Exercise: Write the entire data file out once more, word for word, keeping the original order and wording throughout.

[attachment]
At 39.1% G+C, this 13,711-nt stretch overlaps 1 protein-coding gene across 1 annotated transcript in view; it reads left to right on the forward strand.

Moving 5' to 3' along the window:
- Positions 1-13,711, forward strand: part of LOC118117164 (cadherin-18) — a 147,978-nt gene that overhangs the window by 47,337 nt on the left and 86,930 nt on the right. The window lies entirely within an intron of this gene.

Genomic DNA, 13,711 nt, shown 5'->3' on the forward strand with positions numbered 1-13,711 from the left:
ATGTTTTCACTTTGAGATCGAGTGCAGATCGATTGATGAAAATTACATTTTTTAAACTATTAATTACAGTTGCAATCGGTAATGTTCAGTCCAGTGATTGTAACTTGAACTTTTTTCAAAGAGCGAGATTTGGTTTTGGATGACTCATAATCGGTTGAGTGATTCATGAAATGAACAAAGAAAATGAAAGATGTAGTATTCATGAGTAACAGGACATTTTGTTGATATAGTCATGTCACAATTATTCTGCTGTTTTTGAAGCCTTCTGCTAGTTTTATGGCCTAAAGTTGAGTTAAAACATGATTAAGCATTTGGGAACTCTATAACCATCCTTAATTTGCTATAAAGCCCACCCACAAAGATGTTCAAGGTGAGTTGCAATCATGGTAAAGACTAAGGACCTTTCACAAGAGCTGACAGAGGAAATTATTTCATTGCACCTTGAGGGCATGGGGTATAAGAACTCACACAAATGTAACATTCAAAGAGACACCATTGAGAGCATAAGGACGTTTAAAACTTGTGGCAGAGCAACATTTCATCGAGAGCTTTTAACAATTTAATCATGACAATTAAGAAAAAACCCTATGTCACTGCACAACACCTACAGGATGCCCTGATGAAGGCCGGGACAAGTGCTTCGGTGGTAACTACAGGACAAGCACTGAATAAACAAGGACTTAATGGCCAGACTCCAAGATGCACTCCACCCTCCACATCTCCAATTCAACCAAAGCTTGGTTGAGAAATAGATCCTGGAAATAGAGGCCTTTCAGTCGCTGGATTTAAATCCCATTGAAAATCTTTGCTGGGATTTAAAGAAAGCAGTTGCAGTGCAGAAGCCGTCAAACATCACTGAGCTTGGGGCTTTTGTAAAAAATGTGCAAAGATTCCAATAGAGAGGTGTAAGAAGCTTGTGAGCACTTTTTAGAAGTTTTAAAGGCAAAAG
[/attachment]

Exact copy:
At 39.1% G+C, this 13,711-nt stretch overlaps 1 protein-coding gene across 1 annotated transcript in view; it reads left to right on the forward strand.

Moving 5' to 3' along the window:
- Positions 1-13,711, forward strand: part of LOC118117164 (cadherin-18) — a 147,978-nt gene that overhangs the window by 47,337 nt on the left and 86,930 nt on the right. The window lies entirely within an intron of this gene.

Genomic DNA, 13,711 nt, shown 5'->3' on the forward strand with positions numbered 1-13,711 from the left:
ATGTTTTCACTTTGAGATCGAGTGCAGATCGATTGATGAAAATTACATTTTTTAAACTATTAATTACAGTTGCAATCGGTAATGTTCAGTCCAGTGATTGTAACTTGAACTTTTTTCAAAGAGCGAGATTTGGTTTTGGATGACTCATAATCGGTTGAGTGATTCATGAAATGAACAAAGAAAATGAAAGATGTAGTATTCATGAGTAACAGGACATTTTGTTGATATAGTCATGTCACAATTATTCTGCTGTTTTTGAAGCCTTCTGCTAGTTTTATGGCCTAAAGTTGAGTTAAAACATGATTAAGCATTTGGGAACTCTATAACCATCCTTAATTTGCTATAAAGCCCACCCACAAAGATGTTCAAGGTGAGTTGCAATCATGGTAAAGACTAAGGACCTTTCACAAGAGCTGACAGAGGAAATTATTTCATTGCACCTTGAGGGCATGGGGTATAAGAACTCACACAAATGTAACATTCAAAGAGACACCATTGAGAGCATAAGGACGTTTAAAACTTGTGGCAGAGCAACATTTCATCGAGAGCTTTTAACAATTTAATCATGACAATTAAGAAAAAACCCTATGTCACTGCACAACACCTACAGGATGCCCTGATGAAGGCCGGGACAAGTGCTTCGGTGGTAACTACAGGACAAGCACTGAATAAACAAGGACTTAATGGCCAGACTCCAAGATGCACTCCACCCTCCACATCTCCAATTCAACCAAAGCTTGGTTGAGAAATAGATCCTGGAAATAGAGGCCTTTCAGTCGCTGGATTTAAATCCCATTGAAAATCTTTGCTGGGATTTAAAGAAAGCAGTTGCAGTGCAGAAGCCGTCAAACATCACTGAGCTTGGGGCTTTTGTAAAAAATGTGCAAAGATTCCAATAGAGAGGTGTAAGAAGCTTGTGAGCACTTTTTAGAAGTTTTAAAGGCAAAAG